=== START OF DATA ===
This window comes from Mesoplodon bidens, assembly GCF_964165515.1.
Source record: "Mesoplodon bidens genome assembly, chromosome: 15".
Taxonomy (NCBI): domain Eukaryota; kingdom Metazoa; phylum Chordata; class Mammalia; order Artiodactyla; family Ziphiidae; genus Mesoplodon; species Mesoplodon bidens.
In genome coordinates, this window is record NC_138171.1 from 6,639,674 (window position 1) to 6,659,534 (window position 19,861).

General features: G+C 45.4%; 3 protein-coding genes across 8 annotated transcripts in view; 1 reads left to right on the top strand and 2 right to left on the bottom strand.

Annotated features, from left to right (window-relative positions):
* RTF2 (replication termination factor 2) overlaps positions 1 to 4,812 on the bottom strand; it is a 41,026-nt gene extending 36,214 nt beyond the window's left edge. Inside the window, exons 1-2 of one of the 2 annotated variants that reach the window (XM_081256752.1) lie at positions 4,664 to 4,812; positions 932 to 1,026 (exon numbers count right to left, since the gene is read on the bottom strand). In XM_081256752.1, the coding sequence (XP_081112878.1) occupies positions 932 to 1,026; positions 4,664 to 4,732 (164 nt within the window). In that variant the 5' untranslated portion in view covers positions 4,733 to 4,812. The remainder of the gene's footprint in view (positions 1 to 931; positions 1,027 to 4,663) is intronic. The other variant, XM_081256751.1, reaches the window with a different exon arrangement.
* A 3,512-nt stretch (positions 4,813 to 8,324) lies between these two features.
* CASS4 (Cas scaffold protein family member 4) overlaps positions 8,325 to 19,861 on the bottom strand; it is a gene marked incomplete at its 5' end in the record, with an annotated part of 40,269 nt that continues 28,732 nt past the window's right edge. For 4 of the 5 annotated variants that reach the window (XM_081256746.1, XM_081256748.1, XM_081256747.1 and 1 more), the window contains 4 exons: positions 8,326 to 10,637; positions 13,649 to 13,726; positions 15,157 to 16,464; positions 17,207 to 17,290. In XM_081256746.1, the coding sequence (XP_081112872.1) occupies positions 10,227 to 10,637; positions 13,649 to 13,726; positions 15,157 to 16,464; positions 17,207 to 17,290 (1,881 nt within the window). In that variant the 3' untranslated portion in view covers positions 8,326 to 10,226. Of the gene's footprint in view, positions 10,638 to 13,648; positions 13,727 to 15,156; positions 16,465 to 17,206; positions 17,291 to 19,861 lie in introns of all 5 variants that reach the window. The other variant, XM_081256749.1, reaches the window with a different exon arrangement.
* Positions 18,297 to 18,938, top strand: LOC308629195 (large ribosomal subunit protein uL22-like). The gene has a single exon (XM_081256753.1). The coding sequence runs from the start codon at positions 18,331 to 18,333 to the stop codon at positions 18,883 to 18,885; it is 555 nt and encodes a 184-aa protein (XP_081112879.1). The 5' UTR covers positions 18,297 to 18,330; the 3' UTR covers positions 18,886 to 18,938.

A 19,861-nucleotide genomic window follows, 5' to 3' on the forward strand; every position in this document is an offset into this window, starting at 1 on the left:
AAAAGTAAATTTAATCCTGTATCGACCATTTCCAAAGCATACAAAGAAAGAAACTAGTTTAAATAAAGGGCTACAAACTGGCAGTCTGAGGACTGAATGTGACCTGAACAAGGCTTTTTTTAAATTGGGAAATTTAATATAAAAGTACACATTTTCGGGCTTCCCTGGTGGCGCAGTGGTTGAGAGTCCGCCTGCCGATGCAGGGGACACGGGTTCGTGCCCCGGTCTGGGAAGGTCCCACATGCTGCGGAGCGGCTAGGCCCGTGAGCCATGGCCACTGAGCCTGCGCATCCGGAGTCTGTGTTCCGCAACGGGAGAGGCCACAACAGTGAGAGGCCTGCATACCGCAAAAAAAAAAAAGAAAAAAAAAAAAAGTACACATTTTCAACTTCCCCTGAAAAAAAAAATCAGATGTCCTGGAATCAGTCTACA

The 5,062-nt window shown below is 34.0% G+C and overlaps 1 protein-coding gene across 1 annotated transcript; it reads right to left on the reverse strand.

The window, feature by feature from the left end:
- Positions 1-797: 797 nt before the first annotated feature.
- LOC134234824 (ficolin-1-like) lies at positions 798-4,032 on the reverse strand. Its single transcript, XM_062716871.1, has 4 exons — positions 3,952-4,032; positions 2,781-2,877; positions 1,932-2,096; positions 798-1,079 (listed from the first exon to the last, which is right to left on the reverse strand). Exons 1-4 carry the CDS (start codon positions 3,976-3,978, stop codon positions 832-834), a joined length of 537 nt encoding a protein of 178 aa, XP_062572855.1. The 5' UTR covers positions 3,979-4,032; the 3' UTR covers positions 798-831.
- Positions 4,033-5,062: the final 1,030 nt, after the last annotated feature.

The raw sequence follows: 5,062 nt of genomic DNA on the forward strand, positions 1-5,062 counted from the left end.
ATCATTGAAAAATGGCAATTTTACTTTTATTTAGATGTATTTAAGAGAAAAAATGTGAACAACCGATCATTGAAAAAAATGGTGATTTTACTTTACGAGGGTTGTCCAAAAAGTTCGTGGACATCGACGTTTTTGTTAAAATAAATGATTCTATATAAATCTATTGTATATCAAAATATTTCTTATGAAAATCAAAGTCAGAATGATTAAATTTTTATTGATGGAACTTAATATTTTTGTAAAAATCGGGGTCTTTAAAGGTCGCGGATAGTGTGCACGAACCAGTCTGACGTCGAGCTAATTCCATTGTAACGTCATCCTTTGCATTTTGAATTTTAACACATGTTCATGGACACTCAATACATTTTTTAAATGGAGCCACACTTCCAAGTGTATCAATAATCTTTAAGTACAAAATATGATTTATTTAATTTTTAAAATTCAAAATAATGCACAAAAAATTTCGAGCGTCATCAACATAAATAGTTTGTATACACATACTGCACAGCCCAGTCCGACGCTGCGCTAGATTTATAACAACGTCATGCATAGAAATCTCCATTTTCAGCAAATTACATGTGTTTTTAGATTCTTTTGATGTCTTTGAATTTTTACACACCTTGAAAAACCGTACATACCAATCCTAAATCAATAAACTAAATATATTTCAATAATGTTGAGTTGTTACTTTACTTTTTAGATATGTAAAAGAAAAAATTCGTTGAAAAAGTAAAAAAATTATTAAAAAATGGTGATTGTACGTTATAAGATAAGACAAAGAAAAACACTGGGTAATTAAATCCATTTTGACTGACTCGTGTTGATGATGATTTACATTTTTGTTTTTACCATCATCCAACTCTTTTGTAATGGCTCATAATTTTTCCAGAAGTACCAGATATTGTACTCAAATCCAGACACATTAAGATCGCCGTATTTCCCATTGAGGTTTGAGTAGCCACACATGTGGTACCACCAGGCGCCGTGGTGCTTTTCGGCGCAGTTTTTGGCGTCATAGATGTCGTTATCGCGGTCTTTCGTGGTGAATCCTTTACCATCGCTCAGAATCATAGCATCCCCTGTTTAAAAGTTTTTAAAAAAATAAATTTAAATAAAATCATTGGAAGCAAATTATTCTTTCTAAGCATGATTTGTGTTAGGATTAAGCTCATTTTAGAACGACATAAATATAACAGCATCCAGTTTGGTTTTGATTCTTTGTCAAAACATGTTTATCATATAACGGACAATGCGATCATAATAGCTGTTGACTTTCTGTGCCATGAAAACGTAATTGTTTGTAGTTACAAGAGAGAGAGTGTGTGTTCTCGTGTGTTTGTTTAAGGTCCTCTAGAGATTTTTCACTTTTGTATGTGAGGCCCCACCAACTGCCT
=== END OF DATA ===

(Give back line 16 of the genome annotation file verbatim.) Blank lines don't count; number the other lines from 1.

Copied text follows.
- LOC134234824 (ficolin-1-like) lies at positions 798-4,032 on the reverse strand. Its single transcript, XM_062716871.1, has 4 exons — positions 3,952-4,032; positions 2,781-2,877; positions 1,932-2,096; positions 798-1,079 (listed from the first exon to the last, which is right to left on the reverse strand). Exons 1-4 carry the CDS (start codon positions 3,976-3,978, stop codon positions 832-834), a joined length of 537 nt encoding a protein of 178 aa, XP_062572855.1. The 5' UTR covers positions 3,979-4,032; the 3' UTR covers positions 798-831.